In sum, although some see the war lasting into at least 2024, successful Russian operations could put both Moscow and Kiev in the mood to negotiate; the latter because objectives will have been achieved that can be sold to the Russian population and key elite groups as victory, and the former because the Ukrainian state and/or Maidan regime will be on the verge of extinction.

(3) Softening the Target and More Zelenskiy Simulacra, January 14. On 14 January 2023, Russia launched another massive air strike across Ukraine, hitting mostly energy infrastructure. President Volodomyr Zelenskiy mischaracterized the effect of the strikes, which occurred in three waves.Zelenskii claimed that Ukraine’s air defense intercepted 22 of 30 missiles launched by Russia ( The Ukrainian military reported intercepting 21 of 33 launched rockets. But the Ukrainian news site reported that Russian missiles hit nine specified cities and “many” unidentified “others” ( There was another reason for the massive rocket attack. The weather has turned warm again and the ground has thawed, meaning the Russian offensive’s takeoff will not be slowed for many days until the next freeze. The Ukrainians can reinforce the outskirts of Soledar and other areas south of Bakhmut (Artemevsk) during the thaw. The rocket attack cut electricity supply, hampering troops transport by train and other measures needed to resupply and regroup Ukraine’s badly battered forces around Soledar and Bakhmut.

(4) More Zelenskiy Simulacra. In addition to the above and many previous examples of Zelenskiy’s penchant for fakes, simulacra, and the like, the Ukrainian president tried to suggest in his speech to the globalists’ Davos congress that it is unclear whom in Russia to negotiate with and on what issues, because he may be dead or is a puppet of some shadow elite: “I do not fully understand whether he (the President of the Russian Federation – ed.) is alive. Is he the one who makes the decisions, or someone else, a certain group of people. I have no information. I don’t quite understand how you can promise European leaders one thing and the next day start a full-scale invasion of another country. I don’t quite understand who we are dealing with.” “It seems to me that Russia must find someone first and then offer something.” At the same time, Zelenskiy stated Ukraine’s goal is take back all Ukrainian territory seized by Russia, including Crimea, which raises the question of precisely what kind talks possibly can take place between Kiev and Moscow.

(5) Kremlin Politics. The Kremlin ‘tower’ of hardliners (party of war) could be strengthened by the extent to which the first phase of the war from the initial invasion up to mobilization and the new, apparent ‘full war’ strategy is seen as a failure and the result of influence of the ‘party of compromise’ on Putin. Winners will be Nikolai Patrushev, his sons, the ‘private’ military company Wagner’s Yevgenii Prigozhin, among others. At this point it is difficult to discern evidence of the war party’s strengthening, since Patrushev and his sons as well as Prigozhin were on the rise around Putin before February 2022, with Patrushev becoming the Kremlin’s chief ideologist and Prigozhin an increasingly powerful Russian actor abroad and at home. With Russia’s full turn away from the West and the war necessitating a harsher line at home and abroad, the consolidation of hardliners’ power is complete and the influence of Patrushev and Prigozhin each is growing. However, Putin is ‘keeping close’ the ‘regime liberals’, some of whom themselves have become hardliners (or, like Kudrin, have left the corridors of power). Witness Dmitrii Medvedev’s appointment as head of the military-industrial commission that will administer the ramping up of weapons production.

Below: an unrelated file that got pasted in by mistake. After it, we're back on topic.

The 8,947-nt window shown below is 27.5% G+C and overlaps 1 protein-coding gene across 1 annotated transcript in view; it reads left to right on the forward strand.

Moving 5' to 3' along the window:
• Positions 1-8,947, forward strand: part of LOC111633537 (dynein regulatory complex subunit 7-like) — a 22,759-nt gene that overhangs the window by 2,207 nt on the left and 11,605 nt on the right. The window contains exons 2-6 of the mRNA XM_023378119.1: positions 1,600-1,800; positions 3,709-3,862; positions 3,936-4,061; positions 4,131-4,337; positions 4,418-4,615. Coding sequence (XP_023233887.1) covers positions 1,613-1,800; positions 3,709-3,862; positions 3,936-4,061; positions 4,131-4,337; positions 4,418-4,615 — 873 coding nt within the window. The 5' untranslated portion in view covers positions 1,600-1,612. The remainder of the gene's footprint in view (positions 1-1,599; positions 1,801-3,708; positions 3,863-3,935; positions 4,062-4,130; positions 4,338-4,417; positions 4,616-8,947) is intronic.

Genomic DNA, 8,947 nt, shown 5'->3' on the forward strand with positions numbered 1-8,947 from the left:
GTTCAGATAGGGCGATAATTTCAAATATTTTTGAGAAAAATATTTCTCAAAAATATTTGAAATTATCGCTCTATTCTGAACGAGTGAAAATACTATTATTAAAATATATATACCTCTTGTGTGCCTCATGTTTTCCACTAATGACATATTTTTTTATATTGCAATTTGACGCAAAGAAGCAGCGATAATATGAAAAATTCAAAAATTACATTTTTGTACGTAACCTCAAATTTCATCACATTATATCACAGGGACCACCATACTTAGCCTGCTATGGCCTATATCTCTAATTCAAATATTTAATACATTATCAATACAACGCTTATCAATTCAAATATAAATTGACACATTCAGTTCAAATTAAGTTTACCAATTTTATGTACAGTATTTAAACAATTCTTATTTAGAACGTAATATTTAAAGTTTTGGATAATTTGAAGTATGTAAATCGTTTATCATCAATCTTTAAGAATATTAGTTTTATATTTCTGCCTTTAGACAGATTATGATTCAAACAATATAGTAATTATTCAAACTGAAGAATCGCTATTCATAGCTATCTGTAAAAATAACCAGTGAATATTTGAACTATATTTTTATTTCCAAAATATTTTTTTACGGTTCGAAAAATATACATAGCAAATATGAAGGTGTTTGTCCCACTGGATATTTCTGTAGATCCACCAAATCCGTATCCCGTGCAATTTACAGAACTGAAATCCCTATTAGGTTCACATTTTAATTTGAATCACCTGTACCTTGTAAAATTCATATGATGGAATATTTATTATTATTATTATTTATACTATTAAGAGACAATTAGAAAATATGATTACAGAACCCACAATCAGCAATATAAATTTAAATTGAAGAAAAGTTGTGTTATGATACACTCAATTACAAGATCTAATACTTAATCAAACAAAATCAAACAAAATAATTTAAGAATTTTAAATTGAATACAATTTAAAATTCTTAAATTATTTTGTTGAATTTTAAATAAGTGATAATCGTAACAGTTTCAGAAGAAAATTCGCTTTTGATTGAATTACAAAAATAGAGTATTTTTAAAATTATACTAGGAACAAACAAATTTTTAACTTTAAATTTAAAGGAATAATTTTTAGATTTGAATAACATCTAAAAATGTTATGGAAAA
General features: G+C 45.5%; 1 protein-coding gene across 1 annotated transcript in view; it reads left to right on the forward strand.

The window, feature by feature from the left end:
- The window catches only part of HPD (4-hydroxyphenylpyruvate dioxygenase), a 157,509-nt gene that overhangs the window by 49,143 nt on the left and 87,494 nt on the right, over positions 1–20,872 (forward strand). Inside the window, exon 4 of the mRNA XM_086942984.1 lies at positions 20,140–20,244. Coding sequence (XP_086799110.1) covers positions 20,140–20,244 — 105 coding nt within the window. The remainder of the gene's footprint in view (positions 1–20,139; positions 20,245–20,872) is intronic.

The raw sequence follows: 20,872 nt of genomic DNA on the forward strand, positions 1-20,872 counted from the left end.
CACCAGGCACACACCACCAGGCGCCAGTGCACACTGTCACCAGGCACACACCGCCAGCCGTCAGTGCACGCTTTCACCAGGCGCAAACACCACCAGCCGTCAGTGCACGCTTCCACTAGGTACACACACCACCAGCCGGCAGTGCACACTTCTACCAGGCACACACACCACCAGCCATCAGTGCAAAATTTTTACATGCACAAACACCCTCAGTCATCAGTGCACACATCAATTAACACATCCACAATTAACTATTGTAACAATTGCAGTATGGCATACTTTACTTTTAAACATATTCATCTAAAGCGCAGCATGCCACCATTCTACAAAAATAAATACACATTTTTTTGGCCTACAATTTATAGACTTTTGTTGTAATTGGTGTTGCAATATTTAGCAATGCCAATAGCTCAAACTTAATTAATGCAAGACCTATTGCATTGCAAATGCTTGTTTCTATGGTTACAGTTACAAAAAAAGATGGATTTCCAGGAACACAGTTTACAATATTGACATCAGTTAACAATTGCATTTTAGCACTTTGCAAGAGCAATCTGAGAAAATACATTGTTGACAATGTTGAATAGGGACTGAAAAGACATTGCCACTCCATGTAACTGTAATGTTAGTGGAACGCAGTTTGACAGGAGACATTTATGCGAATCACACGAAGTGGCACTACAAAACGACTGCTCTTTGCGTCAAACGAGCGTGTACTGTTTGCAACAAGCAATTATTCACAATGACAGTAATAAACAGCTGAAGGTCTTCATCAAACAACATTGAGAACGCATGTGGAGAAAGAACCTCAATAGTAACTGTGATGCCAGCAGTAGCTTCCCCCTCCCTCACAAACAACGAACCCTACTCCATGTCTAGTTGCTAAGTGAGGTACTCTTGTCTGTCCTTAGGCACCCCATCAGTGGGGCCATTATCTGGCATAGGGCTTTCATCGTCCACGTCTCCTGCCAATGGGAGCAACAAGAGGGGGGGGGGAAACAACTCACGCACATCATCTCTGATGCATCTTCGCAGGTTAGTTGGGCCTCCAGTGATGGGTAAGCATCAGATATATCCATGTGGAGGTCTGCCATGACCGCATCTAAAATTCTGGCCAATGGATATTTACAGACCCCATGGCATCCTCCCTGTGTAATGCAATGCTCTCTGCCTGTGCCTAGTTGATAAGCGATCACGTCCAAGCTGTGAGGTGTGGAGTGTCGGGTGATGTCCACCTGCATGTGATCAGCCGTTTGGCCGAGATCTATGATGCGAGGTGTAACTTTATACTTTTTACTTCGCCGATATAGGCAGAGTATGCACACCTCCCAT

About the Author 

Gordon M. Hahn, Ph.D., is an Expert Analyst at Corr Analytics, Websites: Russian and Eurasian Politics, and

Dr. Hahn is the author of the new book: Russian Tselostnost’: Wholeness in Russian Thought, Culture, History, and Politics (Europe Books, 2022). He has authored five previous, well-received books: The Russian Dilemma: Security, Vigilance, and Relations with the West from Ivan III to Putin (McFarland, 2021); Ukraine Over the Edge: Russia, the West, and the “New Cold War” (McFarland, 2018); The Caucasus Emirate Mujahedin: Global Jihadism in Russia’s North Caucasus and Beyond (McFarland, 2014), Russia’s Islamic Threat (Yale University Press, 2007), and Russia’s Revolution From Above: Reform, Transition and Revolution in the Fall of the Soviet Communist Regime, 1985-2000 (Transaction, 2002). He also has published numerous think tank reports, academic articles, analyses, and commentaries in both English and Russian language media.

Dr. Hahn taught at Boston, American, Stanford, San Jose State, and San Francisco State Universities and as a Fulbright Scholar at Saint Petersburg State University, Russia and was a senior associate and visiting fellow at the Center for Strategic and International Studies, the Kennan Institute in Washington DC, the Hoover Institution at Stanford University, and the Center for Terrorism and Intelligence Studies (CETIS), Akribis Group.